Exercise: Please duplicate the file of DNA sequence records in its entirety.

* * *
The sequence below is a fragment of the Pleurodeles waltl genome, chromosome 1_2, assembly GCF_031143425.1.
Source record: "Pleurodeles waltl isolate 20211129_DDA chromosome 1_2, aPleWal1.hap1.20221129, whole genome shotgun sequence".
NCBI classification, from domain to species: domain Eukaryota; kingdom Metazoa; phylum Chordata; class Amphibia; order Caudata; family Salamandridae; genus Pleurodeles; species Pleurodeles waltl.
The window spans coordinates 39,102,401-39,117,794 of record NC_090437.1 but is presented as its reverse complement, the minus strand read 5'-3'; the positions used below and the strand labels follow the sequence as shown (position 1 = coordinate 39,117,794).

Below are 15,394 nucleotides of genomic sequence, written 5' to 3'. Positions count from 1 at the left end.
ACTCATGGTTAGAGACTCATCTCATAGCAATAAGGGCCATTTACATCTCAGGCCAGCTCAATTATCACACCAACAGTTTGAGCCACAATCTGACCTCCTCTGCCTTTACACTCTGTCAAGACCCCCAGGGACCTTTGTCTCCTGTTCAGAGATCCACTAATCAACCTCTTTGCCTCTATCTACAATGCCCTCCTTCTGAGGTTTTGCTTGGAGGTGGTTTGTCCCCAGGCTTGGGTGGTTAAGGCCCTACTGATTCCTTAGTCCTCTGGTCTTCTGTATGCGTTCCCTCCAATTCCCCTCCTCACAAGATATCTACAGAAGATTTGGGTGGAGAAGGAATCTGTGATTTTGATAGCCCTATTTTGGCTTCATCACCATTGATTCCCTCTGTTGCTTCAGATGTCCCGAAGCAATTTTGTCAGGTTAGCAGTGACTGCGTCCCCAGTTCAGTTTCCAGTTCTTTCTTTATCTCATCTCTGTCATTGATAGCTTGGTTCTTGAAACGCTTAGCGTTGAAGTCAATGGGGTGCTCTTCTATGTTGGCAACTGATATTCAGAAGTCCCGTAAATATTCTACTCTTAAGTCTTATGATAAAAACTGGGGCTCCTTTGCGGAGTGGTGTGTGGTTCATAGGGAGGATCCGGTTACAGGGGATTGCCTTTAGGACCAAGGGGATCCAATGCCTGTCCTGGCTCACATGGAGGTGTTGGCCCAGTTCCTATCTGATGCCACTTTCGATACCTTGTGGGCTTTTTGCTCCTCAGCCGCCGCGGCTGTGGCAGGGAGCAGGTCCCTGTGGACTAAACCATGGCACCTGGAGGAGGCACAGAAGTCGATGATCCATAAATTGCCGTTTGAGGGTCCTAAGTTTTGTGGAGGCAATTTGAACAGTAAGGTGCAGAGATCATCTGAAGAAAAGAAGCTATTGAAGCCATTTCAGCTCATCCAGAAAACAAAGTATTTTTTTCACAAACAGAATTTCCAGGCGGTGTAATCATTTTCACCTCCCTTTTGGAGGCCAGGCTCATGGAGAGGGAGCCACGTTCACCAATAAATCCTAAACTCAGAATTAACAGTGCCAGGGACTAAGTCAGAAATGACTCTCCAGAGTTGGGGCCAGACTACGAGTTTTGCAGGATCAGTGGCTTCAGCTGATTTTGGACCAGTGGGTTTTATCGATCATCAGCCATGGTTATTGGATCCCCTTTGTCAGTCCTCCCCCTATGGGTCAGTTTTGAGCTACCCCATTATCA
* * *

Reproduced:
The sequence below is a fragment of the Pleurodeles waltl genome, chromosome 1_2, assembly GCF_031143425.1.
Source record: "Pleurodeles waltl isolate 20211129_DDA chromosome 1_2, aPleWal1.hap1.20221129, whole genome shotgun sequence".
NCBI classification, from domain to species: domain Eukaryota; kingdom Metazoa; phylum Chordata; class Amphibia; order Caudata; family Salamandridae; genus Pleurodeles; species Pleurodeles waltl.
The window spans coordinates 39,102,401-39,117,794 of record NC_090437.1 but is presented as its reverse complement, the minus strand read 5'-3'; the positions used below and the strand labels follow the sequence as shown (position 1 = coordinate 39,117,794).

Below are 15,394 nucleotides of genomic sequence, written 5' to 3'. Positions count from 1 at the left end.
ACTCATGGTTAGAGACTCATCTCATAGCAATAAGGGCCATTTACATCTCAGGCCAGCTCAATTATCACACCAACAGTTTGAGCCACAATCTGACCTCCTCTGCCTTTACACTCTGTCAAGACCCCCAGGGACCTTTGTCTCCTGTTCAGAGATCCACTAATCAACCTCTTTGCCTCTATCTACAATGCCCTCCTTCTGAGGTTTTGCTTGGAGGTGGTTTGTCCCCAGGCTTGGGTGGTTAAGGCCCTACTGATTCCTTAGTCCTCTGGTCTTCTGTATGCGTTCCCTCCAATTCCCCTCCTCACAAGATATCTACAGAAGATTTGGGTGGAGAAGGAATCTGTGATTTTGATAGCCCTATTTTGGCTTCATCACCATTGATTCCCTCTGTTGCTTCAGATGTCCCGAAGCAATTTTGTCAGGTTAGCAGTGACTGCGTCCCCAGTTCAGTTTCCAGTTCTTTCTTTATCTCATCTCTGTCATTGATAGCTTGGTTCTTGAAACGCTTAGCGTTGAAGTCAATGGGGTGCTCTTCTATGTTGGCAACTGATATTCAGAAGTCCCGTAAATATTCTACTCTTAAGTCTTATGATAAAAACTGGGGCTCCTTTGCGGAGTGGTGTGTGGTTCATAGGGAGGATCCGGTTACAGGGGATTGCCTTTAGGACCAAGGGGATCCAATGCCTGTCCTGGCTCACATGGAGGTGTTGGCCCAGTTCCTATCTGATGCCACTTTCGATACCTTGTGGGCTTTTTGCTCCTCAGCCGCCGCGGCTGTGGCAGGGAGCAGGTCCCTGTGGACTAAACCATGGCACCTGGAGGAGGCACAGAAGTCGATGATCCATAAATTGCCGTTTGAGGGTCCTAAGTTTTGTGGAGGCAATTTGAACAGTAAGGTGCAGAGATCATCTGAAGAAAAGAAGCTATTGAAGCCATTTCAGCTCATCCAGAAAACAAAGTATTTTTTTCACAAACAGAATTTCCAGGCGGTGTAATCATTTTCACCTCCCTTTTGGAGGCCAGGCTCATGGAGAGGGAGCCACGTTCACCAATAAATCCTAAACTCAGAATTAACAGTGCCAGGGACTAAGTCAGAAATGACTCTCCAGAGTTGGGGCCAGACTACGAGTTTTGCAGGATCAGTGGCTTCAGCTGATTTTGGACCAGTGGGTTTTATCGATCATCAGCCATGGTTATTGGATCCCCTTTGTCAGTCCTCCCCCTATGGGTCAGTTTTGAGCTACCCCATTATCA